Equity, excellence and the Coast Guard Academy
Before his assignment as current superintendent of the Coast Guard Academy, Rear Admiral Bill Kelly (‘87 graduate) said he would continue efforts to make the academy "a center of excellence for inclusion and equity mindedness.” Kelly has had numerous human resources-related assignments in his long career in the Coast Guard. Some of these assignments, however, directly call into question how the campus can become a center of excellence while highlighting its own shortcomings.
Since 2015 Kelly has been the chair of the academy’s Board of Trustees and has simultaneously served as chief of human resources (a rank of CG-1) for the entire Coast Guard; that rank is the final appeal authority for academy disenrollment cases. Per regulation 1-5-01 e2 “...The cadet may appeal the Superintendent's decision by writing to Commandant (CG-1) via the Superintendent…” This means Rear Admiral Kelly has had direct oversight of academy failures for the past four years, including a rash of toxic incidents ranging from a rise in sexual assault to racial slurs by staff to bullying to other inequities, such as black cadets being disproportionately punished in the barracks.
Excellence is defined in the dictionary as being outstanding or extremely good. The Coast Guard’s own Diversity and Inclusion policy statement says, “it is our duty to ensure that all members belong and are valued in solving the complex problems that the Coast Guard faces. This is paramount to... achieving mission excellence.” Are all members experiencing excellence at the academy? Given the unique role of a military service academy and its tremendous influence on the culture and leadership of the entire 87,000-member service (including auxiliarists and civilian employees), it is imperative to our nation (and New London) to get it right on the New London campus.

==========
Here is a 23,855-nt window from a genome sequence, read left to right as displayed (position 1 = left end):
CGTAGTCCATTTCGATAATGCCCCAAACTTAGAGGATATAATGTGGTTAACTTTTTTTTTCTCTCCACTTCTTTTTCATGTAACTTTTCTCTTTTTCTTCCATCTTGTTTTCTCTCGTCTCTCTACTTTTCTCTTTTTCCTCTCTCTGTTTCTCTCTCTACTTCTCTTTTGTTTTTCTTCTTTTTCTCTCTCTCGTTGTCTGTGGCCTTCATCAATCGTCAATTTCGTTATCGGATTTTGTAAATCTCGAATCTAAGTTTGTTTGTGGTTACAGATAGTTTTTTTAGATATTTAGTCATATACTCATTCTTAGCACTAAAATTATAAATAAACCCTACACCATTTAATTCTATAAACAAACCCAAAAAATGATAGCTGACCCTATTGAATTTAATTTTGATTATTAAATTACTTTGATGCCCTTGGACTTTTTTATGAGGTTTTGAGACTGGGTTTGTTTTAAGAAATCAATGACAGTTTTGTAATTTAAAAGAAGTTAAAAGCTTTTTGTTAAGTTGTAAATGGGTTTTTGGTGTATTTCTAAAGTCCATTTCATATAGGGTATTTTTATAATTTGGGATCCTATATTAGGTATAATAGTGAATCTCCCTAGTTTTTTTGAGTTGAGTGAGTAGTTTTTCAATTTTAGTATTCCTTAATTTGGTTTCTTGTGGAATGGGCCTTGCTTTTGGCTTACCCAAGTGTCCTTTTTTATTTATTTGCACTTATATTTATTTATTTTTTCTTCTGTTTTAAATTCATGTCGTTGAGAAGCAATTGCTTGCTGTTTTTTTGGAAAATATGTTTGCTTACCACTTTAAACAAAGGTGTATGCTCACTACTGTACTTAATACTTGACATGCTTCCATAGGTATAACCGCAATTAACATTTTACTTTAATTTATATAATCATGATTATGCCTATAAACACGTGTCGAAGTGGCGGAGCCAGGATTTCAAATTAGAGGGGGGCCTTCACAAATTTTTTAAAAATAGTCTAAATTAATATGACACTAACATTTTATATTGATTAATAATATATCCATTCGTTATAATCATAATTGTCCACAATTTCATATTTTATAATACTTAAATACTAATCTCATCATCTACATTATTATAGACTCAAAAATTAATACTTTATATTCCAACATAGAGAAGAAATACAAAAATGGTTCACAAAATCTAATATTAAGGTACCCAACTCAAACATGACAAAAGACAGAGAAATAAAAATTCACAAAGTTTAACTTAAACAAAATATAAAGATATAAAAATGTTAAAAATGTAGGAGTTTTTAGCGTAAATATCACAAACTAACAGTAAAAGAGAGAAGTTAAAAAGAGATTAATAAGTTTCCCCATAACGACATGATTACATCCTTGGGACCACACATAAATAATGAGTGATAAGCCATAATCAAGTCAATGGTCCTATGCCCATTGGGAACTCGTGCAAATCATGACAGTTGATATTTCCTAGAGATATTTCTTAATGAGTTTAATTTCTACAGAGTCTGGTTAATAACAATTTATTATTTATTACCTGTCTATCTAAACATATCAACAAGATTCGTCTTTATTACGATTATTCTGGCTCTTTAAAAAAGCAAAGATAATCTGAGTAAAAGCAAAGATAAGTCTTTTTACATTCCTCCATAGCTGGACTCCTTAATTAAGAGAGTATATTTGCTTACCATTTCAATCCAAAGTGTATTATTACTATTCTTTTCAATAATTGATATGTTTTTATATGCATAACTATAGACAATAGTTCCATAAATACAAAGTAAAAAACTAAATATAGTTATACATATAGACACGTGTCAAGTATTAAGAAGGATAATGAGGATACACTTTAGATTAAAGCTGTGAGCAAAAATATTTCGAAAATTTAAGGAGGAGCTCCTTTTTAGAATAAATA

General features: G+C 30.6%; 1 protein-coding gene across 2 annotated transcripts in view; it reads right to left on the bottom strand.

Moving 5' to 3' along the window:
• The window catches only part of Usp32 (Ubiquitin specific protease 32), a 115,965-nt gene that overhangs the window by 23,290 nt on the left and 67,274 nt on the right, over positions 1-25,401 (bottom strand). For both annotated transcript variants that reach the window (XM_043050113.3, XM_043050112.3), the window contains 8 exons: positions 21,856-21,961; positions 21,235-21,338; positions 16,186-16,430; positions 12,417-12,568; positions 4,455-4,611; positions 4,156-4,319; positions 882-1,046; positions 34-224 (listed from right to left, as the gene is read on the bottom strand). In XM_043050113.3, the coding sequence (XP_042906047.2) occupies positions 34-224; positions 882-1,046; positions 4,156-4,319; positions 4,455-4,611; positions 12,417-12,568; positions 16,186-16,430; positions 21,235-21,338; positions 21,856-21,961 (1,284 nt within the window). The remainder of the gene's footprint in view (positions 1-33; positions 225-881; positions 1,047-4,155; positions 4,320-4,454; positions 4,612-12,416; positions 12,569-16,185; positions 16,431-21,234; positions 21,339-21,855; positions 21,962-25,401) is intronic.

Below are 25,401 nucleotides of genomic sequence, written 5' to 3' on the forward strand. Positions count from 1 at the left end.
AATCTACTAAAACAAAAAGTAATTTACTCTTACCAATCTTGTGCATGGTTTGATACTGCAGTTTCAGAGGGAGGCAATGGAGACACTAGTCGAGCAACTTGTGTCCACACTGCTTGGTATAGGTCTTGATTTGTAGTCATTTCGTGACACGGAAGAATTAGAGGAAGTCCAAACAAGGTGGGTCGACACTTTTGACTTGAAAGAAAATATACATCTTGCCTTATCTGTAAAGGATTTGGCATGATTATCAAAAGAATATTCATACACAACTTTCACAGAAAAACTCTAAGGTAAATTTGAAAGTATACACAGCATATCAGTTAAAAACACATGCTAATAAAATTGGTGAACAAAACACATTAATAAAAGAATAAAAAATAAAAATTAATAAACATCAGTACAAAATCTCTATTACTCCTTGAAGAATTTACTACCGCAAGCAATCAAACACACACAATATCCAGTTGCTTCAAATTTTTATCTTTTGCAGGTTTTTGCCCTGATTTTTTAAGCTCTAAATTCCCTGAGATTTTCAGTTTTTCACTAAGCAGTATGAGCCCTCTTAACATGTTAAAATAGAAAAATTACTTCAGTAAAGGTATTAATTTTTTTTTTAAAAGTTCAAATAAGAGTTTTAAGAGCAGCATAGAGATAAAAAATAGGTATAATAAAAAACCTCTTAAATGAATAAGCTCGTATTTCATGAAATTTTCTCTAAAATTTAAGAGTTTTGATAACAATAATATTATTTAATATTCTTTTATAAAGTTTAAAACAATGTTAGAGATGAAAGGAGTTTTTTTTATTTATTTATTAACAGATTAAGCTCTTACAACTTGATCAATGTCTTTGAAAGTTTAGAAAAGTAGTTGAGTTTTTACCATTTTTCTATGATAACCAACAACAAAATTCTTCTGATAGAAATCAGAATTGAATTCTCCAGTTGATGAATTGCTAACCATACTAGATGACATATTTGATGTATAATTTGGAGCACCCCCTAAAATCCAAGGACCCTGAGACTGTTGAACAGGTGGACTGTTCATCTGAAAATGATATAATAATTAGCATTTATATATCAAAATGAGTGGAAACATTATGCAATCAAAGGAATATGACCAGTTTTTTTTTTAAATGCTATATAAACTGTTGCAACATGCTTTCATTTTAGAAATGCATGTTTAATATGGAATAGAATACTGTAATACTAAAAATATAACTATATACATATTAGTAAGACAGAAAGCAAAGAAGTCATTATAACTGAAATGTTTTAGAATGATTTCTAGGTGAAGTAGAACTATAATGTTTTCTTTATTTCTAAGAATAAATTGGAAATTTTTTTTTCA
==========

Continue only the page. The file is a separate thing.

In 2016 Lt. Charles Lumpkin, a company officer, used the n-word to “show its offensive impact,” was spoken to by a senior faculty member, and apologized to his company of cadets but was not disciplined.” In September 2017, cadets alleged that when “discrimination is reported to leadership, they don't take it seriously, and there's a tendency to play it down.” The academy’s own chief diversity officer stated the campus “ not unlike any institution in America, is fraught with racism, misogyny and other kinds of discrimination and prejudicial treatment.” After 2015, there was an increase in disciplinary action towards black cadets who, “... in particular, received disciplinary action more often than white cadets.”
Equity in gender treatment also took a dive after 2016. “The anonymous 2018 gender relations survey completed by cadets at the academy shows that 45 percent of women and 17 percent of men said they experienced sexual harassment, up from 36 percent and 11 percent, respectively, in 2016.” A female instructor was subjected to years of bullying and harassment, and seemingly no accountability; “the department head went on to bully another [female] member of the academy.”
The Coast Guard Academy can claim statistics of convenience when it comes to diversity. However, “diverse representation without inclusion degrades our readiness” according to the Coast Guard’s policy statement. “The Coast Guard’s ability to respond to emerging threats in a fast-paced, ever changing world requires that we maximize the full potential of our diverse workforce.” Yet the academy routinely fails to identify bias and barriers within the system, policies, and procedures while failing to take effective action. The result isn't the “full potential of our diverse workforce” but a climate that is not “excellent” or “equitable” for many cadets, staff, and faculty, and even toxic to some. Such environments are national security issues because they prevent the Coast Guard from maximizing the “full potential of our diverse workforce.”
As a longtime New London resident with deep affection for the New London community as well as its most prestigious guests, like the academy, I encourage the leadership to make USCGA a true campus of excellence with equity and inclusion.
W. Keith Kimball is a New London resident and admirer of the USCGA.
Stories that may interest you
The cautious and deliberative approaches we saw instill a great deal of confidence and inspire a sense of renewed optimism that our economy is on the road to recovery.